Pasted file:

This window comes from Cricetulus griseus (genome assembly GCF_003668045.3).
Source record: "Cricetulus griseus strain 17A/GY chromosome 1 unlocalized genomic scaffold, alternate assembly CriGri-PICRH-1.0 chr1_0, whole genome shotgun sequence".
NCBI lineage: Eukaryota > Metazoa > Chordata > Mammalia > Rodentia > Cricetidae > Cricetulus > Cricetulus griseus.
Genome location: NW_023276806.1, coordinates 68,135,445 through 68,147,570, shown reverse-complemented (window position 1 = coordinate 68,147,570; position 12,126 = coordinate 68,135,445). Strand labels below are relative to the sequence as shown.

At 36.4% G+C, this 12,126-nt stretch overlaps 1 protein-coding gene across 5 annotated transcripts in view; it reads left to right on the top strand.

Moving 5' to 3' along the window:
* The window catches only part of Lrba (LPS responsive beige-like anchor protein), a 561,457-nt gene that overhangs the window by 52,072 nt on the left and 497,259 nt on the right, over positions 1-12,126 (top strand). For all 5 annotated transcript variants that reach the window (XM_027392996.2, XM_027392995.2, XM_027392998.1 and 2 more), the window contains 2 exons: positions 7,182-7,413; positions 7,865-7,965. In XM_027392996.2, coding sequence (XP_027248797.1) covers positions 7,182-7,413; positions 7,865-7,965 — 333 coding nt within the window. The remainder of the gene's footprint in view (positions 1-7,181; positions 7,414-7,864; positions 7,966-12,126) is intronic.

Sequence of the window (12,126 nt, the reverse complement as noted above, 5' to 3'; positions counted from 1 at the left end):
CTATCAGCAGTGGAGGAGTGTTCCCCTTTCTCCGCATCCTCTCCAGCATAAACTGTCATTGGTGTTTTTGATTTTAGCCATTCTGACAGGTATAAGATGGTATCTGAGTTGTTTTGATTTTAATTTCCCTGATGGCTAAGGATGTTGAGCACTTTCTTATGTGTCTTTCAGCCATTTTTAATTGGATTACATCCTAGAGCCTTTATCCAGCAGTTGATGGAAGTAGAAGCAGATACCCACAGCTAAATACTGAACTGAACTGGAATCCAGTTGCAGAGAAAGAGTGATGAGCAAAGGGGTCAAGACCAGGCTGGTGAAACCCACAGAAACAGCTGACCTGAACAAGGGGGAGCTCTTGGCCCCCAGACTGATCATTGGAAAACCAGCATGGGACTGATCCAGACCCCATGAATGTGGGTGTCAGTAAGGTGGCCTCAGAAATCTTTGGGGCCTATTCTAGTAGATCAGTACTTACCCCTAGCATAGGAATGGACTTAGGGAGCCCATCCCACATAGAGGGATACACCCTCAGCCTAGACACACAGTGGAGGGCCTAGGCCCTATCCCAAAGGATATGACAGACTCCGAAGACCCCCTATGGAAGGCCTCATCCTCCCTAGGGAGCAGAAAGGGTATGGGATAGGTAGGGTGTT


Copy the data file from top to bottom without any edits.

This window comes from Cricetulus griseus (genome assembly GCF_003668045.3).
Source record: "Cricetulus griseus strain 17A/GY chromosome 1 unlocalized genomic scaffold, alternate assembly CriGri-PICRH-1.0 chr1_0, whole genome shotgun sequence".
NCBI lineage: Eukaryota > Metazoa > Chordata > Mammalia > Rodentia > Cricetidae > Cricetulus > Cricetulus griseus.
Genome location: NW_023276806.1, coordinates 68,135,445 through 68,147,570, shown reverse-complemented (window position 1 = coordinate 68,147,570; position 12,126 = coordinate 68,135,445). Strand labels below are relative to the sequence as shown.

At 36.4% G+C, this 12,126-nt stretch overlaps 1 protein-coding gene across 5 annotated transcripts in view; it reads left to right on the top strand.

Moving 5' to 3' along the window:
* The window catches only part of Lrba (LPS responsive beige-like anchor protein), a 561,457-nt gene that overhangs the window by 52,072 nt on the left and 497,259 nt on the right, over positions 1-12,126 (top strand). For all 5 annotated transcript variants that reach the window (XM_027392996.2, XM_027392995.2, XM_027392998.1 and 2 more), the window contains 2 exons: positions 7,182-7,413; positions 7,865-7,965. In XM_027392996.2, coding sequence (XP_027248797.1) covers positions 7,182-7,413; positions 7,865-7,965 — 333 coding nt within the window. The remainder of the gene's footprint in view (positions 1-7,181; positions 7,414-7,864; positions 7,966-12,126) is intronic.

Sequence of the window (12,126 nt, the reverse complement as noted above, 5' to 3'; positions counted from 1 at the left end):
CTATCAGCAGTGGAGGAGTGTTCCCCTTTCTCCGCATCCTCTCCAGCATAAACTGTCATTGGTGTTTTTGATTTTAGCCATTCTGACAGGTATAAGATGGTATCTGAGTTGTTTTGATTTTAATTTCCCTGATGGCTAAGGATGTTGAGCACTTTCTTATGTGTCTTTCAGCCATTTTTAATTGGATTACATCCTAGAGCCTTTATCCAGCAGTTGATGGAAGTAGAAGCAGATACCCACAGCTAAATACTGAACTGAACTGGAATCCAGTTGCAGAGAAAGAGTGATGAGCAAAGGGGTCAAGACCAGGCTGGTGAAACCCACAGAAACAGCTGACCTGAACAAGGGGGAGCTCTTGGCCCCCAGACTGATCATTGGAAAACCAGCATGGGACTGATCCAGACCCCATGAATGTGGGTGTCAGTAAGGTGGCCTCAGAAATCTTTGGGGCCTATTCTAGTAGATCAGTACTTACCCCTAGCATAGGAATGGACTTAGGGAGCCCATCCCACATAGAGGGATACACCCTCAGCCTAGACACACAGTGGAGGGCCTAGGCCCTATCCCAAAGGATATGACAGACTCCGAAGACCCCCTATGGAAGGCCTCATCCTCCCTAGGGAGCAGAAAGGGTATGGGATAGGTAGGGTGTT